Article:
Living in the Chinatown neighborhood of Manhattan

Affordable and hard-to-find describe many Chinatown apartments for rent. Most of the apartments are rented exclusively by word-of-mouth, and are never advertised. However, there are exceptions and apartments in rental buildings such as the Clinton Street Apartments, or the West 60 Apartments, often include much-desired features like hardwood floors, high ceilings, and newly renovated kitchens.


Available space in this area can be found in older walk-up buildings and in buildings converted into modest lofts, and you can also find moderately-priced apartments, from studios to two-bedroom rentals. Most are within easy walking distances to several parks, plenty of public transportation, shops and an exciting nightlife.


Manhattan's Chinatown is the largest in the United States; its two square miles located on the island's lower east side, loosely bounded by Kenmore and Delancey Streets on the east, and Broadway to the west. However, these boundaries have been expanding, particularly in recent years, overtaking parts of what traditionally wasLittle Italy. Although , for obvious reasons, a favored destination for Chinese immigrants, in recent years the neighborhood has become home to other ethnic groups as well, and continues to grow rapidly.


Living here means you are a step away from a thriving street life, but except for an occasional Pagoda style phone booth, quaintness is often replaced by a crowded selection of shops featuring native fruits and vegetables, low-cost clothing and housewares, herbal apothecaries, fine crafts, and unusual paper goods.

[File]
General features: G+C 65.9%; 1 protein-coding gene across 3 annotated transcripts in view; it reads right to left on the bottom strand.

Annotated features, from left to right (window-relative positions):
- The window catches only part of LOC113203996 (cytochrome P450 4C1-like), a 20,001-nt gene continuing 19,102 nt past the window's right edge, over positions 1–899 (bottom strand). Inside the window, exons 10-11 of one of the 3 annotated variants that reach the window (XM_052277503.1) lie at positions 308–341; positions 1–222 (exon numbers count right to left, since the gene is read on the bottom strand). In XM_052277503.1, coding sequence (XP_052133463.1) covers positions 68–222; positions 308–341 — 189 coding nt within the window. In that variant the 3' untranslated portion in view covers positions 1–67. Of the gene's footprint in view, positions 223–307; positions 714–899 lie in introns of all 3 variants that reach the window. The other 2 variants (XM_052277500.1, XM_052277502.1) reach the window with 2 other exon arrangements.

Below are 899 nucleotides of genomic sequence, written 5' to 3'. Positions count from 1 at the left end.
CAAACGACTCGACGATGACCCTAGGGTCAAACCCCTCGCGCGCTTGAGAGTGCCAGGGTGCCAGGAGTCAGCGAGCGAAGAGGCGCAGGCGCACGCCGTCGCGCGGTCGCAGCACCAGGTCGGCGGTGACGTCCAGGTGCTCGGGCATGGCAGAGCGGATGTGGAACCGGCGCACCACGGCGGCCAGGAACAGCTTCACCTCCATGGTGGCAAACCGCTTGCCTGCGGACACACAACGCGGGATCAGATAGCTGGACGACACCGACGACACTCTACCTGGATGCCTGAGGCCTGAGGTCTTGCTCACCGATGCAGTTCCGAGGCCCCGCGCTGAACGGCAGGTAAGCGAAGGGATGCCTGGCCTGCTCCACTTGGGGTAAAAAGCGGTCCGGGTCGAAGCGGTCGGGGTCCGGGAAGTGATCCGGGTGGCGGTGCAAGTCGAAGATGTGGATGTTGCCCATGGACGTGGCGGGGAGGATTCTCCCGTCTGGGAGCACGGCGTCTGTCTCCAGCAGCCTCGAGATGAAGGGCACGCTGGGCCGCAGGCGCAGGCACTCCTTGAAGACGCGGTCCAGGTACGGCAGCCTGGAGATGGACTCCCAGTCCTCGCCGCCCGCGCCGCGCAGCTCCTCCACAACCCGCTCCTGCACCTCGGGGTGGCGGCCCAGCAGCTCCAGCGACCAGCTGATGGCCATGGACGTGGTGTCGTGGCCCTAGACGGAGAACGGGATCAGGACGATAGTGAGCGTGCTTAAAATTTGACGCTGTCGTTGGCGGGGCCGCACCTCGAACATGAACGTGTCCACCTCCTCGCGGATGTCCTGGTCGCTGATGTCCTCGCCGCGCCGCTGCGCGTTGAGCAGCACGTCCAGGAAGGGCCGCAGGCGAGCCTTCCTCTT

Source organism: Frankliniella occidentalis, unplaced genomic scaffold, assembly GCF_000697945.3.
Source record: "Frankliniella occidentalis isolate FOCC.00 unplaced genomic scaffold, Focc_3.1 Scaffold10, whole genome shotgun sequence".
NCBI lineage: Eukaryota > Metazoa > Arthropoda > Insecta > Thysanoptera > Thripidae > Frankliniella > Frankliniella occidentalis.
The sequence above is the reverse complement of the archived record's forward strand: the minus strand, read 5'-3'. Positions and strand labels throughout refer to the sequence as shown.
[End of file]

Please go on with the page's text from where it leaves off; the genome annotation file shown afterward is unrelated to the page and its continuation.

Unassuming storefront restaurants offer a treasure-trove of delectable Chinese food inside. To mention just a sampling: Dim Sum Go Go, Joe's Shanghai, Oriental Garden, Tasty Dumpling, Vegetarian Dim Sum House, and Ten Ren Tea and Ginseng, which is a lovely spot for residents who are tea lovers. Ten Ren's flagship store is at 75 Mott Street.


The most bustling commercial streets of Chinatown include Pell, Doyers, and Bayard, with their narrow walks and open-air markets. Canal Street, between Broadway and Mulberry Street, is crammed full of tiny stalls selling knock-off designer goods, bamboo plants, Chinese lanterns, and exclusive varieties of tea. The largest park is Columbus Park, often a site for men playing games of checkers and children enjoying the playground in the south end.


See the neighborhood from the perspective of a special guided tour arranged through the Museum of Chinese in the Americas' (MoCA). Experience Chinese walking tours given every Saturday, or just explore the neighborhood if you are looking at Chinatown real estate and discover for yourself the charms of this neighborhood.

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